Keeping in step with the Spirit is not complicated, but it does require responsiveness. We have to say yes moment by moment to the thoughts, attitudes, and actions of God. Every time we say yes, more opportunities and possibilities follow. It’s sort of like improv theater—as soon as a participant says no to the next moment, the scene is over. Yes to God keeps us in the flow with God. Yes to God, deciding to go His way over and over, is the life of repentance.
I love the idea of responsiveness being our path forward. I have to repent from being the guy with all my own answers, with all my own designs. I have to yield to a different Lord, which is what the yes message of Life Action is really all about. It’s like when Jesus asked rhetorically, “Why do you call me, ‘Lord, Lord,’ and do not do what I say?” (Luke 6:46). Saying yes at the next “T-stop,” and then the next after that, will navigate us all the way to maturity and fruitfulness. And maybe that’s the whole point—there isn’t a formula or a secret spiritual system to any of this. It’s just, “Yes, Lord.”
So, Del, one field of study you’ve spent a lot of time in is behavioral change; in addition to your pastoral work, you’ve also served as a Christian therapist, and you’ve spent endless hours coaching people who wish they could change but who aren’t sure they really can. So I’ll ask you what I’m pretty sure everyone is wondering: Why is offering God a yes so difficult? If that life really is abundant, happy, endless, exciting, and righteous, why isn’t everyone already in on it?
The apostle Paul asked himself the same question, exclaiming, “I don’t really understand myself, for I want to do what is right, but I don’t do it. Instead, I do what I hate” (Romans 7:15 NLT). Even when we know that saying yes to God is the best option, our no’s seem to come much more naturally.
The reason for this disconnect is the way we allow our brains and bodies to become wired. Over time, our thoughts lead to choices, that lead to habits, that lead to character. In other words, most of our responses to life have become automatic because they have been reinforced so many times—for good or for bad. So forming a new lifestyle of saying yes to God has to reverse the process! Current habits have to be interrupted so new ones can be cultivated.
This means we have to do more than wait until the moment of temptation and then try really hard not to do what we have become accustomed to doing. Instead, we have to train ourselves to be godly (1 Timothy 4:7). Training is a good metaphor for transformation into a yes-to-God lifestyle because it assumes that before you can run a marathon, you have to break the big goal down into smaller parts, and through daily practice build competencies that enable you to become the kind of person that can do the big goal. In the same way, we are transformed into Christlikeness incrementally and through thousands of smaller yes-to-God moments that lead to the life Jesus has made possible for us.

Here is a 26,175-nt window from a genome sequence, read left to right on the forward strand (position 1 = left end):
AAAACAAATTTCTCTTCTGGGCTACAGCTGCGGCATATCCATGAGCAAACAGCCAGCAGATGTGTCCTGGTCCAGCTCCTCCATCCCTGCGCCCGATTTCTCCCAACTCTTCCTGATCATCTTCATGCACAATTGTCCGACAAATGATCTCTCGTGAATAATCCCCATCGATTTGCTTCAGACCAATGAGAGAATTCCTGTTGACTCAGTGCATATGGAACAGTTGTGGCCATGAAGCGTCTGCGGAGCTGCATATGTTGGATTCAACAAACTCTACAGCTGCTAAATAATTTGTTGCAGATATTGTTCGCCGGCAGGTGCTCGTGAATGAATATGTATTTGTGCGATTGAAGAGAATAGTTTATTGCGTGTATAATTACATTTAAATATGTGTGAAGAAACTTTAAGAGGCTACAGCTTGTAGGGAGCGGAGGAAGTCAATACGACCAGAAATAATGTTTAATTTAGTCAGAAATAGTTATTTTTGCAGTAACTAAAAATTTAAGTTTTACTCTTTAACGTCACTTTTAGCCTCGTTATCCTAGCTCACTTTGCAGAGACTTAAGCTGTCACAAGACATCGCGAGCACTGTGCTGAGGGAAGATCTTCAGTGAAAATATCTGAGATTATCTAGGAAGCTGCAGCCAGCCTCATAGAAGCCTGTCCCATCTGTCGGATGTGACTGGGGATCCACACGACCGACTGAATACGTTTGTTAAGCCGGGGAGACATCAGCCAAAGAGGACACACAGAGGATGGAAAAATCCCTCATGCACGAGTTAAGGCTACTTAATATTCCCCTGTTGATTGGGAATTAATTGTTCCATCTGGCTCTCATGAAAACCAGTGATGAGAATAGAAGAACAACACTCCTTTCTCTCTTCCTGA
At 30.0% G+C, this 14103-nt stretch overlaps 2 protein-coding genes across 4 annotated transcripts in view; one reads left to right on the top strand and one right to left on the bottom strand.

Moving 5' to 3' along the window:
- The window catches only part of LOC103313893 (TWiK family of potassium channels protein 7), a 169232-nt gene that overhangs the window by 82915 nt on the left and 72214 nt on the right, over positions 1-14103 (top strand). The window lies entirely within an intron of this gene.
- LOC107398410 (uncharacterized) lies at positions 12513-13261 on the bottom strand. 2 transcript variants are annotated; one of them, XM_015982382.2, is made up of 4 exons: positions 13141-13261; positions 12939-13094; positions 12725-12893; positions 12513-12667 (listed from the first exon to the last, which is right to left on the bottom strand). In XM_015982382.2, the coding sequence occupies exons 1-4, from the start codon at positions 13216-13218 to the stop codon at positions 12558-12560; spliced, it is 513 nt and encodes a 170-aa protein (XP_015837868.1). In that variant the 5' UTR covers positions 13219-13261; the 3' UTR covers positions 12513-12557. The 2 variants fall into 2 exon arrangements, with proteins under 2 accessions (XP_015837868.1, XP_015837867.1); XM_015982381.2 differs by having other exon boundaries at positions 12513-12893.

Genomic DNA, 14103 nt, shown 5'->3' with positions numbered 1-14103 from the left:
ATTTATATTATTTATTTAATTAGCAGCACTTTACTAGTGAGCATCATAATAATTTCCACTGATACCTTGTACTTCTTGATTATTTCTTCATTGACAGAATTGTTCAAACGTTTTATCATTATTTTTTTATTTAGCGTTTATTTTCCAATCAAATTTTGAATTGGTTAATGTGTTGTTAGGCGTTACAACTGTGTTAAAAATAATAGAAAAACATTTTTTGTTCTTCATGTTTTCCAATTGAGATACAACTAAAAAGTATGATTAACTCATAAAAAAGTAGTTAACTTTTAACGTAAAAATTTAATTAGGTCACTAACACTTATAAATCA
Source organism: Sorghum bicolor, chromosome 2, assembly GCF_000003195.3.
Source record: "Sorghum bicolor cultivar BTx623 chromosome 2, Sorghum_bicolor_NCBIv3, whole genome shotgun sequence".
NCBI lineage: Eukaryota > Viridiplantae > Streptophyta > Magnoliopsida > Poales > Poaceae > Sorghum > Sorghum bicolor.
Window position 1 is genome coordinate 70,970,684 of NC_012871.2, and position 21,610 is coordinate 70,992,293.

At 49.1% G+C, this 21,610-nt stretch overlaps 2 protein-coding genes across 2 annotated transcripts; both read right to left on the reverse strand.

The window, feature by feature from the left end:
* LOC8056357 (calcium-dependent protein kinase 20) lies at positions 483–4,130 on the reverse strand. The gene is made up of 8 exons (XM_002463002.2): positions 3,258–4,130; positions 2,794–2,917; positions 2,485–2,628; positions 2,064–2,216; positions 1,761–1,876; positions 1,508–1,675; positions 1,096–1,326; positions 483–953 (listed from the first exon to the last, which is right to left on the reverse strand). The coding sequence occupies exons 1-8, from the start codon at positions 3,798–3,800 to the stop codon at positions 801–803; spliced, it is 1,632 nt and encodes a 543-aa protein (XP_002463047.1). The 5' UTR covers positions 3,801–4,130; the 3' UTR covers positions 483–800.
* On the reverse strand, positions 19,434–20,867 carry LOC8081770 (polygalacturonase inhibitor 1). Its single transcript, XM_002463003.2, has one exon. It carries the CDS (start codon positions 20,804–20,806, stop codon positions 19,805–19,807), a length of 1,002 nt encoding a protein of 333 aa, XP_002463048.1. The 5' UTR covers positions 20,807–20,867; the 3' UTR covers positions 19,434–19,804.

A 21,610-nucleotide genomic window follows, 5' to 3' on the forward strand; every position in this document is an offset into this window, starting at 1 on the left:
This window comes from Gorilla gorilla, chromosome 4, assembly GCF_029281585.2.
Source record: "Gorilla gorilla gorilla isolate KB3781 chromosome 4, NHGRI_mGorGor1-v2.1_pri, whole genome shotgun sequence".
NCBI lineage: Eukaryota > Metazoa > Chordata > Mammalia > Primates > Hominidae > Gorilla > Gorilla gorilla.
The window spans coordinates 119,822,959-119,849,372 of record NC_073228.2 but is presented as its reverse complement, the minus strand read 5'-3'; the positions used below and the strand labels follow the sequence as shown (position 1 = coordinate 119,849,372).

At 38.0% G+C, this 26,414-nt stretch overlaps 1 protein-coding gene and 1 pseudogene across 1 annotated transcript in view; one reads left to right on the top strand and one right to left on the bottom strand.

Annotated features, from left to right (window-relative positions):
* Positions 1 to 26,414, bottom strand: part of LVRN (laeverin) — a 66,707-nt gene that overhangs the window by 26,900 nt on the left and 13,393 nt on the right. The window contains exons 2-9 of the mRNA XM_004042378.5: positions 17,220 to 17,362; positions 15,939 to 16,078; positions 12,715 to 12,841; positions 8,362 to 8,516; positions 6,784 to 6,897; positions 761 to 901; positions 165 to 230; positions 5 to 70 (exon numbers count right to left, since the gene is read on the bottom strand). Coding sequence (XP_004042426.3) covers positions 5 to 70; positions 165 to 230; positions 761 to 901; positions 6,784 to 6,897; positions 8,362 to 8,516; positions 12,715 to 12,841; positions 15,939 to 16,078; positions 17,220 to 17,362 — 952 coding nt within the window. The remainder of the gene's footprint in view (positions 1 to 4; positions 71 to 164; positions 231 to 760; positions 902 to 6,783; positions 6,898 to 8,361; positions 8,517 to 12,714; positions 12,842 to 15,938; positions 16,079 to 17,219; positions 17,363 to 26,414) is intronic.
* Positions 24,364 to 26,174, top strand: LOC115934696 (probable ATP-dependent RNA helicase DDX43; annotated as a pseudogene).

When I was a younger pastor, I would spend hours in a local juvenile detention center, trying to share the gospel with tough-minded (but remarkably open-hearted) teens. One consistent conversation I recall was trying to tell them how I really loved my life, even though booze, drugs, and premarital sex weren’t a part of it at all. They had a hard time believing me, I think. Any sense of fun, joy, fullness, or abundance they had was totally distorted by the false premises and false promises of the world.
Maybe those teens were willing to say out loud what a lot of people think in their hearts, that somehow they’ll miss out on something by following Jesus. Maybe so many people straddle the fence because they think they can get the benefits of Jesus and still maintain a hold on the world. But I want to flip that over and say this: The love, adventure, and purpose of abundant life with Jesus is SO much better than any cheap substitute the world has to offer. And the only way you’ll ever know is to go 100% in—to say yes and not look back.
You can begin living abundant life right here, right now. It starts with faith—decide to trust in Jesus instead of trusting in yourself. Then, it just becomes a daily exercise of that faith, trusting Jesus’ will, His Word, His way of life. At the next T-stop, you could say, “Yes, Lord.” You could discover for yourself what millions of Christ-followers throughout history know to be true.